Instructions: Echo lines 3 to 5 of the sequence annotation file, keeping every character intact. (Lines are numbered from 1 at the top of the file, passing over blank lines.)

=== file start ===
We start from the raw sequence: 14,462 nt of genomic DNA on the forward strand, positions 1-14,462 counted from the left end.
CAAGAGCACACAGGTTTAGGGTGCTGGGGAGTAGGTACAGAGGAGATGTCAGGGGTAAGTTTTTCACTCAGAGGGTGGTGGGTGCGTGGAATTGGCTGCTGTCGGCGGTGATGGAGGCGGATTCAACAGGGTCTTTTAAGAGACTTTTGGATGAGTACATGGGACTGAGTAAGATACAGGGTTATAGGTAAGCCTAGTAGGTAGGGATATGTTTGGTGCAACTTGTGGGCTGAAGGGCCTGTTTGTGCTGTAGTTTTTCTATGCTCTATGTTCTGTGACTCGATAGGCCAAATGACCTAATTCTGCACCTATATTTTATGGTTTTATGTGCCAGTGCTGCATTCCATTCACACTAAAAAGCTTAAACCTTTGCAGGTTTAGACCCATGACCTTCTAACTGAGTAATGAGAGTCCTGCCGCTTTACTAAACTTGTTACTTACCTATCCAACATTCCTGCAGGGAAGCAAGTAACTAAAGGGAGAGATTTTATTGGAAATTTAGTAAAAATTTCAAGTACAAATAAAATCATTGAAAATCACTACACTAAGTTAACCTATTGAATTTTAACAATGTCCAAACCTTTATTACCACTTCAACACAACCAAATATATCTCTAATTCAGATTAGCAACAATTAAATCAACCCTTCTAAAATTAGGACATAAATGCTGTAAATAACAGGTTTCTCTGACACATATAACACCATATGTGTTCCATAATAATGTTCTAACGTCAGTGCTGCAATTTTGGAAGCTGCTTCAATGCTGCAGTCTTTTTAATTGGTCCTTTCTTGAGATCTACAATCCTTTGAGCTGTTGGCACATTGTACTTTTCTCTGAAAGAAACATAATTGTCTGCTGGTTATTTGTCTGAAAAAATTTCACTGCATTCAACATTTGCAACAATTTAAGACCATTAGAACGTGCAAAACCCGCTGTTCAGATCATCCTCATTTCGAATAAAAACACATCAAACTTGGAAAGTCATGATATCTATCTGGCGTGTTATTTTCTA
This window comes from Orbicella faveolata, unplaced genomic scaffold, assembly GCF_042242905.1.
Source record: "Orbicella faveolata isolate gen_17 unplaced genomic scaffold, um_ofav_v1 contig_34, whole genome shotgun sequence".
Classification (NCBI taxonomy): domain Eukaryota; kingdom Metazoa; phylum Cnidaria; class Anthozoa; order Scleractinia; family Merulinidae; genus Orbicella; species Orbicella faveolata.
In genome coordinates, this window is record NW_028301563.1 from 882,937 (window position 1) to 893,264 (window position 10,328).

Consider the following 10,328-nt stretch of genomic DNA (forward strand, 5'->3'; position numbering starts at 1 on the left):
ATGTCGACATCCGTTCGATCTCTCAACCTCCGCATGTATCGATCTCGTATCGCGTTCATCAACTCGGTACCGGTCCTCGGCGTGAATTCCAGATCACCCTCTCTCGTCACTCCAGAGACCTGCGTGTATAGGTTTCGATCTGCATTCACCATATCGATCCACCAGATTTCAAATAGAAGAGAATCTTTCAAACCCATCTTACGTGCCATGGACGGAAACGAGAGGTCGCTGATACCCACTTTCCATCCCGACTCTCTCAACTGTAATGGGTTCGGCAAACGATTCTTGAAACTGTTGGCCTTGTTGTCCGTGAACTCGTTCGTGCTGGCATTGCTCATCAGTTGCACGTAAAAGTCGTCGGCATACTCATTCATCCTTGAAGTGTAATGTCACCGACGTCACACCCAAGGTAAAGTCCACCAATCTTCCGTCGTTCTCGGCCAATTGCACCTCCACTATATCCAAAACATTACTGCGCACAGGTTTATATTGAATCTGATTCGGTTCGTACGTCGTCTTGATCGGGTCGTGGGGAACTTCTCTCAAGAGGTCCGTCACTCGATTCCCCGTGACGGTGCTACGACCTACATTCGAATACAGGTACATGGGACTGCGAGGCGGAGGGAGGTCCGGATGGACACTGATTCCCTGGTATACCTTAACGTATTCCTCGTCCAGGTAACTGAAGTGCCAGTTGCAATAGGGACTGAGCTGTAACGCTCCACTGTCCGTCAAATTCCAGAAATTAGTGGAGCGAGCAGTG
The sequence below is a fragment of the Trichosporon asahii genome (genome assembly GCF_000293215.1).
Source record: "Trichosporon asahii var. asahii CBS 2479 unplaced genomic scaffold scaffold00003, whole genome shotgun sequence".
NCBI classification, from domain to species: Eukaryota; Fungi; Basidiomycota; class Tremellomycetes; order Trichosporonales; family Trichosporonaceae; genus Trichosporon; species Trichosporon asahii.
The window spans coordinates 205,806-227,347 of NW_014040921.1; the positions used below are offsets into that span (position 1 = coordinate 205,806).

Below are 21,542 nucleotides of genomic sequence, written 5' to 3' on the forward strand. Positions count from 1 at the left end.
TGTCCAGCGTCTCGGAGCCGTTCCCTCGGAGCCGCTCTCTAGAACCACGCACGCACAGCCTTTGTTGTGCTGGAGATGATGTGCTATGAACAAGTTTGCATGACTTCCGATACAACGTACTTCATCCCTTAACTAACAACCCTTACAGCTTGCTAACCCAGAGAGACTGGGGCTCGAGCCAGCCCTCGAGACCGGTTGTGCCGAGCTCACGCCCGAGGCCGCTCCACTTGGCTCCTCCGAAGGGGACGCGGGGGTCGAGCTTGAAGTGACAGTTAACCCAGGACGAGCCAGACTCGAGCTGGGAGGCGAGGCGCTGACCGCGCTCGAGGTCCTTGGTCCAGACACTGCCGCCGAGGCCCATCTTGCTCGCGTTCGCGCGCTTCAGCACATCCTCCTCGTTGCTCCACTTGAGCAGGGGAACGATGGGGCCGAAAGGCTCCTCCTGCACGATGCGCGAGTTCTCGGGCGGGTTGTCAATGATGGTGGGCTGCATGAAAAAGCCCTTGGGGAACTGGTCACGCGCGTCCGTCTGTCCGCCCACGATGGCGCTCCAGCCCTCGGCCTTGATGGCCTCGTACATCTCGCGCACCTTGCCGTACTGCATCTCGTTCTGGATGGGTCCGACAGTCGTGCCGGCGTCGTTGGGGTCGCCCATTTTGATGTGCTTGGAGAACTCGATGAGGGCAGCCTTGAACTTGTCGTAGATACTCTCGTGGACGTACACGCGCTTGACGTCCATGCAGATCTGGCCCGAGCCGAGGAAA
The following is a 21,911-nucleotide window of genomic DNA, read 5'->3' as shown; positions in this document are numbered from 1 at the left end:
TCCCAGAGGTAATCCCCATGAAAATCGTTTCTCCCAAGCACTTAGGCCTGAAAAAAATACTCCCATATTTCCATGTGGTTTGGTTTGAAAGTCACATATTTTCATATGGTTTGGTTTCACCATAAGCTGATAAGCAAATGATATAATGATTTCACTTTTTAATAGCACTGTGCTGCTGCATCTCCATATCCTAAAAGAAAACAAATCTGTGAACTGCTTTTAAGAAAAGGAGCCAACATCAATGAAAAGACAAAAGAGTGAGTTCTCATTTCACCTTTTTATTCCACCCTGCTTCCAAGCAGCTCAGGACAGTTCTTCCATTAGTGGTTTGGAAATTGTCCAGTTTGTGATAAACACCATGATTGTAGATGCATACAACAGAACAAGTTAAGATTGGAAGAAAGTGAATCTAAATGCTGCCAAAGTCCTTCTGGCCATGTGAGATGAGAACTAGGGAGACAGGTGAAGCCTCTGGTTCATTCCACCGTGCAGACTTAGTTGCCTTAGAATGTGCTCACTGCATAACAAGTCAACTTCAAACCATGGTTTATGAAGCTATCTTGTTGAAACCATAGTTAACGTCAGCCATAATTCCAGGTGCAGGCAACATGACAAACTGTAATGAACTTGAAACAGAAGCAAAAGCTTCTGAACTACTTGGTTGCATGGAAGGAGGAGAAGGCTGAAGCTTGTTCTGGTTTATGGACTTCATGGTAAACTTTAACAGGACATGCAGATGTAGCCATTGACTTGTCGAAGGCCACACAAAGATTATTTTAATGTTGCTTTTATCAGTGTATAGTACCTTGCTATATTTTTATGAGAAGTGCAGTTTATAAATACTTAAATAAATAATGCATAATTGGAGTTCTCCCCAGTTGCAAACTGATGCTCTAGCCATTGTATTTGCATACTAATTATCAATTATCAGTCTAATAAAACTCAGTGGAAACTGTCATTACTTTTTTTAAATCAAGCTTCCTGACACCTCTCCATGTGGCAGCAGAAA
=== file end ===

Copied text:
This window comes from Orbicella faveolata, unplaced genomic scaffold, assembly GCF_042242905.1.
Source record: "Orbicella faveolata isolate gen_17 unplaced genomic scaffold, um_ofav_v1 contig_34, whole genome shotgun sequence".
Classification (NCBI taxonomy): domain Eukaryota; kingdom Metazoa; phylum Cnidaria; class Anthozoa; order Scleractinia; family Merulinidae; genus Orbicella; species Orbicella faveolata.